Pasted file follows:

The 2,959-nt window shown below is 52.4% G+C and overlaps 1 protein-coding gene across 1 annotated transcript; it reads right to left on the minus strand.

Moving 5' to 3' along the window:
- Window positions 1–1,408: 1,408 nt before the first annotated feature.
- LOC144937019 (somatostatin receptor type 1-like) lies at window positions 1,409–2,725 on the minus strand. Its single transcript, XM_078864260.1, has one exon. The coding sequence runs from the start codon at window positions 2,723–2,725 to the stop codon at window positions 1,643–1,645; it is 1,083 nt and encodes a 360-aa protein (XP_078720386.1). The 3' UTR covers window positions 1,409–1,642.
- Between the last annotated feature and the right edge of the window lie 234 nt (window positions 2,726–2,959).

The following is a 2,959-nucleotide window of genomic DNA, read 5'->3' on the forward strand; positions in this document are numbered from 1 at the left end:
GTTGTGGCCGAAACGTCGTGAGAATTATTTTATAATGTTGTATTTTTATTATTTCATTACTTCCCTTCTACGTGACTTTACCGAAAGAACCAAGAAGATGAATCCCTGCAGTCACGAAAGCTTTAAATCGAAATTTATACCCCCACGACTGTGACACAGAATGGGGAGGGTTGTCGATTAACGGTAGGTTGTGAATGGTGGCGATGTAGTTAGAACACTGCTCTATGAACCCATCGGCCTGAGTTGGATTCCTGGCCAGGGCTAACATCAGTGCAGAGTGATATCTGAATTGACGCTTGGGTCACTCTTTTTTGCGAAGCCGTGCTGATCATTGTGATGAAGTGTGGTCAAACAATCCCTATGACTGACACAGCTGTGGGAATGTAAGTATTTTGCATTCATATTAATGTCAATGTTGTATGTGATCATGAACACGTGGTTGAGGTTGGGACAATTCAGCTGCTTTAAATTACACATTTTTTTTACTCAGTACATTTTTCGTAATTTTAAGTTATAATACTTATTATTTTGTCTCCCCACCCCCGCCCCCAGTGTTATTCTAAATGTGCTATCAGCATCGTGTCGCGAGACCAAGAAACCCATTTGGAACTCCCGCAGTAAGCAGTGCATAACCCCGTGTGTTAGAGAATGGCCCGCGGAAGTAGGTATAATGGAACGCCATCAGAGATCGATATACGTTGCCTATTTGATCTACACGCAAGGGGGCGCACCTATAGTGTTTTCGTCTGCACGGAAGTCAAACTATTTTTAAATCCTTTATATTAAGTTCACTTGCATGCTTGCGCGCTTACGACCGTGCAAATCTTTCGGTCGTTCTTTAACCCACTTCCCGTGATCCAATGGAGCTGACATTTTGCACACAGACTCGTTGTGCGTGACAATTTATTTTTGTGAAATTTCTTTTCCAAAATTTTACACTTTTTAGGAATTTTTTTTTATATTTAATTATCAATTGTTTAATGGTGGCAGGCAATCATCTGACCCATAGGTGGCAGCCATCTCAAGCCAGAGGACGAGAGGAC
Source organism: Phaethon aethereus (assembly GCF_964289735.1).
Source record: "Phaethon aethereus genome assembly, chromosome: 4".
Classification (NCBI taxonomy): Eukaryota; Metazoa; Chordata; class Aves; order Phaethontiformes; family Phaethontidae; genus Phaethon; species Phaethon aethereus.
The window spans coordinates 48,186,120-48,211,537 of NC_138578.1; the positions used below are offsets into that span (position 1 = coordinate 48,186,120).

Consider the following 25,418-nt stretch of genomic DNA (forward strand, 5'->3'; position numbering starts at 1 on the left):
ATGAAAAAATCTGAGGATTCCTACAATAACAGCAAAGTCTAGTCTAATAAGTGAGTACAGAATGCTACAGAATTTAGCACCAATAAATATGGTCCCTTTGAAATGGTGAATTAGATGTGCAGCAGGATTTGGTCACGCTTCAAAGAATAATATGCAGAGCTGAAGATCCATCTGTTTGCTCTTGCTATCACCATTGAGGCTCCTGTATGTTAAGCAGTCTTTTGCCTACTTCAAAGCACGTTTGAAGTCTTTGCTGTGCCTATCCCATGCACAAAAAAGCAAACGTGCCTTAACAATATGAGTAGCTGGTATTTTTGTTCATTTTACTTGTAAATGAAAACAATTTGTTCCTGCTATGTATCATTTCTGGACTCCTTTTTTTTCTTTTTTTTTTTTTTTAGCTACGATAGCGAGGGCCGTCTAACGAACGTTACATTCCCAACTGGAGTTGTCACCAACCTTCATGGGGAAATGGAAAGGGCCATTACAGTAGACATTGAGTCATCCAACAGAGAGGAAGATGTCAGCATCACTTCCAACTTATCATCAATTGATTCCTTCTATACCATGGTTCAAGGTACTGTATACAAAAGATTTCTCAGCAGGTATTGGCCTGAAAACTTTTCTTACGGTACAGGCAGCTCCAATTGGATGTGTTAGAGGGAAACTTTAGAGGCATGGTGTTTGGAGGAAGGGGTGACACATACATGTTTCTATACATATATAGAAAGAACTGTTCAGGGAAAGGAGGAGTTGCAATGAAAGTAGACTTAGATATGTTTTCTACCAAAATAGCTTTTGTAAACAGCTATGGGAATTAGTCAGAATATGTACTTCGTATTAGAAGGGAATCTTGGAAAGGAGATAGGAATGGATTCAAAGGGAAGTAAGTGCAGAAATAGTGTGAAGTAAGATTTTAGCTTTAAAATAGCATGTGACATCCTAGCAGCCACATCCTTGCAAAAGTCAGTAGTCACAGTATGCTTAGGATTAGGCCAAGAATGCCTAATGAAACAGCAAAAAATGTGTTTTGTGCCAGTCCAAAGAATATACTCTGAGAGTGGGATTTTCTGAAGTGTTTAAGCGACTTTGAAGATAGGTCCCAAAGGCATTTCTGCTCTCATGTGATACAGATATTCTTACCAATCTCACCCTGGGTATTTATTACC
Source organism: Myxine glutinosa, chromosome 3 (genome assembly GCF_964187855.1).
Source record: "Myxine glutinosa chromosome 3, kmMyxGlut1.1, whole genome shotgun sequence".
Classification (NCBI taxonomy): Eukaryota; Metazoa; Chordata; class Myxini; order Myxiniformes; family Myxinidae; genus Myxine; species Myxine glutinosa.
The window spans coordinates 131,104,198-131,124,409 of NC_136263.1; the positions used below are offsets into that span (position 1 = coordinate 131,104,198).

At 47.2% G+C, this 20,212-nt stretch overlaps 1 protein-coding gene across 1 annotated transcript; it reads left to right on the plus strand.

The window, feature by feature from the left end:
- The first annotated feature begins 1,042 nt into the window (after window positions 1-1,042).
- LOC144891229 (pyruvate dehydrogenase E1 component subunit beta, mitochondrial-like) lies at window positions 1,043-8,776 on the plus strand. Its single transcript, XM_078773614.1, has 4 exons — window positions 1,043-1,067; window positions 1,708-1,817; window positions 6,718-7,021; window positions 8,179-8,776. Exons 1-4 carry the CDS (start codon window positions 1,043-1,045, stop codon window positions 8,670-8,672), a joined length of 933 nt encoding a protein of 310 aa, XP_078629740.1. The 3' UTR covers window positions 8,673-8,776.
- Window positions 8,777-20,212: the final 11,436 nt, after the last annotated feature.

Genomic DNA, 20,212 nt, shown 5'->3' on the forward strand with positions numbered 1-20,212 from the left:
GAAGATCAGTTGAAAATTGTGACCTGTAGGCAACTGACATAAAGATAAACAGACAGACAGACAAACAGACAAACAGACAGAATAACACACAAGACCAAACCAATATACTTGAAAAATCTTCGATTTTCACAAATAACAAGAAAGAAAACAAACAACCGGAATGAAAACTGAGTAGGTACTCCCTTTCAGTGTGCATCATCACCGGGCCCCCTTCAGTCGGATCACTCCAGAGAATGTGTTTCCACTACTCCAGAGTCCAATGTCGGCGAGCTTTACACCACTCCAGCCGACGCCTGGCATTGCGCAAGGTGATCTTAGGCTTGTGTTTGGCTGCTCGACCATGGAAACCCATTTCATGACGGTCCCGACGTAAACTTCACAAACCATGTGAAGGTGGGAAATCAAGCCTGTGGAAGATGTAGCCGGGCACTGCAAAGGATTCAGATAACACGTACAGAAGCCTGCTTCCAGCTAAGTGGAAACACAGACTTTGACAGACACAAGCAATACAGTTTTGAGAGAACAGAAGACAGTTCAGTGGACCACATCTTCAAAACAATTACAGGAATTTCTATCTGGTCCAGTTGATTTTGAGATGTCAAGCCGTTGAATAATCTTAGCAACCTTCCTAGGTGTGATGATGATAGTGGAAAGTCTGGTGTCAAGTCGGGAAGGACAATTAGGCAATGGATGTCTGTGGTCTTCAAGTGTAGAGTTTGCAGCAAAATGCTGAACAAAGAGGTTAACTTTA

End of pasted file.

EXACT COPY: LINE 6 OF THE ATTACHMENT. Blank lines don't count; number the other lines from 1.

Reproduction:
The following is a 2,959-nucleotide window of genomic DNA, read 5'->3' on the forward strand; positions in this document are numbered from 1 at the left end: